Postodoctoral research fellow in Behavioral Neuroscience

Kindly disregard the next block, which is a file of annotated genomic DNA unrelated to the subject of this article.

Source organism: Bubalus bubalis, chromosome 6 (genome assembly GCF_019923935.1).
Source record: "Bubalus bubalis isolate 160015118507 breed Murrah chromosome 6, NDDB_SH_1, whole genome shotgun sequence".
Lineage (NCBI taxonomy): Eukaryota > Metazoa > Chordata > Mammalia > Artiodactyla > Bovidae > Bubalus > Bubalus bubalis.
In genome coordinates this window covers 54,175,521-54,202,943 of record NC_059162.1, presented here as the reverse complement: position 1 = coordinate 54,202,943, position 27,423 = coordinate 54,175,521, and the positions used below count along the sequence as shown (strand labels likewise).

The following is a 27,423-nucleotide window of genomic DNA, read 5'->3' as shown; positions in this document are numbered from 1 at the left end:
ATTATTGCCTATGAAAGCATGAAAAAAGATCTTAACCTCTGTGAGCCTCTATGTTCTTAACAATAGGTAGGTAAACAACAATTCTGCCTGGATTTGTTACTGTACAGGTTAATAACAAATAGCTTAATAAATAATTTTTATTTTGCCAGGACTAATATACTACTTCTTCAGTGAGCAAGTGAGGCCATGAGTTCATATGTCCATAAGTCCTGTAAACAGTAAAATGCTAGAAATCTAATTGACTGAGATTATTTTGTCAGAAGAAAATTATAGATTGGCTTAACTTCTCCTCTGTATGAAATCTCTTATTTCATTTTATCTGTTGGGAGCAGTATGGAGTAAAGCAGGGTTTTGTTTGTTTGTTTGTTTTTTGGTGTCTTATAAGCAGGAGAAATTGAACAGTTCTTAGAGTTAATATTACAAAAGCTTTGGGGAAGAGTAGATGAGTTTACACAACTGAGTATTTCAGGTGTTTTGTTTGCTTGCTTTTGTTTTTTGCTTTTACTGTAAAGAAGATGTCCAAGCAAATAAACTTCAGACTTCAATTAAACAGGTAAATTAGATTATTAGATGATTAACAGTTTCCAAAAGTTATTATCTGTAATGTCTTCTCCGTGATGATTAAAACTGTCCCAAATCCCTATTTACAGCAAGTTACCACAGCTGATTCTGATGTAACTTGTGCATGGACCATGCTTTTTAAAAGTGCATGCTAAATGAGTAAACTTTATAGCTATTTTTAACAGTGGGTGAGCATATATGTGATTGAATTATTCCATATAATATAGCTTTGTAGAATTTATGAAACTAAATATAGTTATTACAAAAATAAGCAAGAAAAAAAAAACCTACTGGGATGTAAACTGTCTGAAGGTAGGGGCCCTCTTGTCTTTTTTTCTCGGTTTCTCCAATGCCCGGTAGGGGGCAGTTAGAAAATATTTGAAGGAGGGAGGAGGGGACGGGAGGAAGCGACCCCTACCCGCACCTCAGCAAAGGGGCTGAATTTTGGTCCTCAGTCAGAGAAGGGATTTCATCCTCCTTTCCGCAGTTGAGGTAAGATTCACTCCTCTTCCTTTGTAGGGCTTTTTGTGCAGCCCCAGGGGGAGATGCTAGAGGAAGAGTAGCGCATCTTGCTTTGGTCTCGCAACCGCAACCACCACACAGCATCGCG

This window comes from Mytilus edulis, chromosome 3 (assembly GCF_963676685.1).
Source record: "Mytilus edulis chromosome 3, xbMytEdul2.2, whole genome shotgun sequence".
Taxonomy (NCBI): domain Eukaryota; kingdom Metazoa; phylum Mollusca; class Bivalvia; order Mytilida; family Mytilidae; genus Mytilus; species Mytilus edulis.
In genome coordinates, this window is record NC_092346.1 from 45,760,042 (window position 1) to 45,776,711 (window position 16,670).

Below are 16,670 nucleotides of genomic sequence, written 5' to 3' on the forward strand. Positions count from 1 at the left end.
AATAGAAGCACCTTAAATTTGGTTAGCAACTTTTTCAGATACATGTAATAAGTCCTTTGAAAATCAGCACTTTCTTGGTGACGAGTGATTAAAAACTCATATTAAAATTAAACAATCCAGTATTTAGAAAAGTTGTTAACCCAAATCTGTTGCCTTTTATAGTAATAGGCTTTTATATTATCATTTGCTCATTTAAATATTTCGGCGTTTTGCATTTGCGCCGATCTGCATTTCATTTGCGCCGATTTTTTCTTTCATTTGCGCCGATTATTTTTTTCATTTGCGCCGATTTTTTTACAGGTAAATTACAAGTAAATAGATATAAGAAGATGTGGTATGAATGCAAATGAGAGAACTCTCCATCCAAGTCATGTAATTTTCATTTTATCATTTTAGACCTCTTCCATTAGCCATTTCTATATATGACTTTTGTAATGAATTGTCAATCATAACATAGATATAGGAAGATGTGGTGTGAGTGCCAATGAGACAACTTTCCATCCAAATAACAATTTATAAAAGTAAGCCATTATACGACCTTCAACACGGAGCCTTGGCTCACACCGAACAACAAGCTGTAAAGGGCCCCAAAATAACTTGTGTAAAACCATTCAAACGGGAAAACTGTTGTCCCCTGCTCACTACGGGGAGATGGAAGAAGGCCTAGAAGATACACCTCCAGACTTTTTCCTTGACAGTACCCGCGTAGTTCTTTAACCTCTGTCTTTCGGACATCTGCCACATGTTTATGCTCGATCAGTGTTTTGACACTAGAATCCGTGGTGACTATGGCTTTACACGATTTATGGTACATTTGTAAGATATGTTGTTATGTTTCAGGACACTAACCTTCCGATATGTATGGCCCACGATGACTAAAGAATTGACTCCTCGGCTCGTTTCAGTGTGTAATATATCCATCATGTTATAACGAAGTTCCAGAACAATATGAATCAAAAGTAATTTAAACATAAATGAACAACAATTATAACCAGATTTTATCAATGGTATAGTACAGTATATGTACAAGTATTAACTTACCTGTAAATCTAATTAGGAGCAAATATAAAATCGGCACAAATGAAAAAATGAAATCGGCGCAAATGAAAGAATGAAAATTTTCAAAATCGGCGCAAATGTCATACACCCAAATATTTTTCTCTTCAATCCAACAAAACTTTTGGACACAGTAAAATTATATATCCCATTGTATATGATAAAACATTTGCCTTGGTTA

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Our research is focused on how the brain controls appetite and our food choices. Ensuring appropriate intake of the three macronutrients, carbohydrate, fat, and protein, is a compelling problem for survival of all animals, including humans. Of these, protein is believed to be the most essential, as many amino acids cannot be synthesized de novo. Accordingly, animals adjust their behavior to ensure adequate intake of dietary protein for survival. Animals that are maintained on a protein-restricted diet develop a strong preference for a protein-rich solution, relative to carbohydrate-rich solution. However, much is still unknown about the neuronal mechanisms orchestrating this behavior. In my research, we study the neuronal activity from specific subpopulations of lateral hypothalamus neurons in response to food that contains protein during protein appetite by use of mulitphoton microscopy.